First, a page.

What to Do When You See Science Denial at the Science Museum
by Hui Liu
July 26, 2017
I went to DC’s Smithsonian Museum of Natural History expecting to learn about the history of our planet. Instead, I stumbled upon a Koch-funded climate denial disaster.
“With the planet in peril, arts groups can no longer afford the Koch brothers money.”
That’s what Washington Post art and culture critic Philip Kennicott wrote in a recent opinion piece about prolific climate denial funders Charles and David Koch. Having recently seen Koch money in action at one of the world’s most prestigious science museums, I couldn’t agree more.
On July 4, 2017, after watching the Independence Day Parade, I went to Smithsonian Natural History Museum feeling joyful.
I’ve visited the museum before, and every time I visit I’m attracted to all different types of exhibitions — from wildlife specimens to the beautiful gem collection. As a graduate student from China, I’ve always looked at the Smithsonian Natural History Museum as one of the best museums in the world.
But this visit was different. As I wandered the museum’s bottom floor, my eyes were drawn to the words ‘David H. Koch Hall of Human Origins’ on the wall. Wait, that David Koch? The one famous for his role as an architect of climate science denial?
I decided to take a closer look at the exhibit. The first thing I saw were the faces of ancient humans and skeletons, which made up about half of the exhibit — that much made sense.
The other half of the exhibit is focused on how ancient people adapted to the changing environments. That’s where things took a shocking turn. As an environmental engineer, I’m very familiar with the science of climate change. There is no doubt that our climate has changed beyond its natural variability — accelerating since industrialization — and those changes are already affecting our planet.
The Hall of Human Origins tells a very different, and ultimately inaccurate, story. It focuses only on the “good” effects of climate change without addressing any of the ways that a warmer planet will make it harder for humans to survive on Earth. Guests learn that dramatic climate change drives human evolution, which apparently means that climate change is good because it makes people more adaptable to the environment.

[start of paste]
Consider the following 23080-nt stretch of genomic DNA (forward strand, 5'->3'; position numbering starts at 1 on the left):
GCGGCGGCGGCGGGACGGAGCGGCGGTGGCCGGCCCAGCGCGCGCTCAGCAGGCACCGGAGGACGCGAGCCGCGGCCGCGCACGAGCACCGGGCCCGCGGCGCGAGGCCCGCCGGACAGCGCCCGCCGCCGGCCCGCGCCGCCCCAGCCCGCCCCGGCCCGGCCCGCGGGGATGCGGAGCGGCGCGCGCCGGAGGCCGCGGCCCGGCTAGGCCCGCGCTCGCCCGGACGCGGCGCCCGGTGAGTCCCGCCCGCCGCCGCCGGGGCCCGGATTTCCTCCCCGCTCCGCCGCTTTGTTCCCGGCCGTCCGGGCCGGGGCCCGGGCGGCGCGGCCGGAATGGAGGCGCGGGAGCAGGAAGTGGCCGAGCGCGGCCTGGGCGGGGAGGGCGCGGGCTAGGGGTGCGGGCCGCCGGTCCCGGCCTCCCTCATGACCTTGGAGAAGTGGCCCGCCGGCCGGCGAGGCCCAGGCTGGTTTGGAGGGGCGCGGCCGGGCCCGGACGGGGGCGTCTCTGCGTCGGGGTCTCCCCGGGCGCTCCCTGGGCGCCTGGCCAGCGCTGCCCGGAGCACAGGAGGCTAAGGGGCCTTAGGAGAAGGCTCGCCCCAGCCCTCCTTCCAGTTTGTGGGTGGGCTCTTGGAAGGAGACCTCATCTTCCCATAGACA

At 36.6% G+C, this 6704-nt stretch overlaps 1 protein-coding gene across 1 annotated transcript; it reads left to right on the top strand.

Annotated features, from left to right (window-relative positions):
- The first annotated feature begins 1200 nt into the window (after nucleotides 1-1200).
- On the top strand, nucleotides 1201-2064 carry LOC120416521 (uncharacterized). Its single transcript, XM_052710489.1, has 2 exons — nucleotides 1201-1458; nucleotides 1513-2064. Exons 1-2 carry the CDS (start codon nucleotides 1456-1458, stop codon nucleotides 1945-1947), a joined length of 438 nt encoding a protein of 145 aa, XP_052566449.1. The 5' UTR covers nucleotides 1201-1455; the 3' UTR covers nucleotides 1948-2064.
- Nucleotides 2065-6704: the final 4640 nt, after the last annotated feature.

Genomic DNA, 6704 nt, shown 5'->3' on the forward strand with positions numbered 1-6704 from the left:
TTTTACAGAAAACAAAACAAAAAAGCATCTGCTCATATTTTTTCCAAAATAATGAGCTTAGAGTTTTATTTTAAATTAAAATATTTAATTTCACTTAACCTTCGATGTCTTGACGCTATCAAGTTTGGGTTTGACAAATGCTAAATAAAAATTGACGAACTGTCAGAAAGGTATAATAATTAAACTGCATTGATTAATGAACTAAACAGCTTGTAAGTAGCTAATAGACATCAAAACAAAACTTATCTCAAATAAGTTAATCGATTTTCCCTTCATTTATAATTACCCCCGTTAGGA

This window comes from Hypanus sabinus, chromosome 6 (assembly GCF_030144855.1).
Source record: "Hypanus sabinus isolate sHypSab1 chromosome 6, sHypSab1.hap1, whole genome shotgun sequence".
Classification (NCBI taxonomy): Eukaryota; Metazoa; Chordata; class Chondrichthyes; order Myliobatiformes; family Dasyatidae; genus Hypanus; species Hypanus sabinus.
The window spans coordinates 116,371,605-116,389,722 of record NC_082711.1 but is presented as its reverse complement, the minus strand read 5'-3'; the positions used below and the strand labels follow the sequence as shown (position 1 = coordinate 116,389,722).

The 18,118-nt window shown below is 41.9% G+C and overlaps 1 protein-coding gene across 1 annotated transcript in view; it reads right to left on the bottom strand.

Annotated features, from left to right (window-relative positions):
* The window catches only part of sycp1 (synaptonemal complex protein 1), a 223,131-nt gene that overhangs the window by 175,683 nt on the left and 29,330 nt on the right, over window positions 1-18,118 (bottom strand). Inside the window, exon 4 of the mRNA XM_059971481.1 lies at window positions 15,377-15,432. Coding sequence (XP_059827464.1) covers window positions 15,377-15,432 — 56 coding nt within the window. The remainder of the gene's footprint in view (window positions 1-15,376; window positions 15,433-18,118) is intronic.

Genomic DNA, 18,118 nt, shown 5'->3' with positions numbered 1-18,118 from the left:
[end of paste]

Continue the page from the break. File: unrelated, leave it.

This message is essentially what David Koch himself has asserted: “The Earth will be able to support enormously more people because a far greater land area will be available to produce food [due to global warming].”
The exhibit has the tendency to exclude anthropogenic climate change from the story of Earth’s climate. Visitors are shown global temperature change from 10 million years ago to today. Presenting climate data in this way is extremely misleading, obscuring the fact that human activity is closely related to the way our climate has changed since the Industrial Revolution. If I took the Smithsonian’s word for it, then I would have the impression that climate change is not really a thing, or at least happens very slowly.
The exhibit does mention greenhouse gases, showing dramatic rising carbon dioxide levels from 400,000 years ago to now. But it doesn’t show the correlation between increasing carbon dioxide level and temperature increase over such a large time span.
Really, there is only one display that makes it clear that human fossil fuel use is changing the global climate.
I left the museum full of curiosity and questions. I found that others, too, have noticed this failure accurately portray climate science. This 2015 article from ThinkProgress’ Joe Romm has turned many heads and non-profit organization The Natural History Museum is pushing to kick science meddlers like David Koch off the Smithsonian’s Advisory Board, to name a few.
And I hope these criticisms make an impact, because the last thing cultural institutions like the Smithsonian need is a biased benefactor. The Smithsonian museum is world renowned — coming from China to see this biased and inaccurate exhibit was extremely disappointing.
As a scientist, I knew better than to believe what the Hall of Human Origins is suggesting about the threats of climate change. But the thousands of kids and teenagers that visit the museum every day may not.
The Smithsonian National Museum of Natural History has the responsibility to be unbiased and evidenced-based — and that means refusing to be a pawn in the Koch-funded crusade against climate action.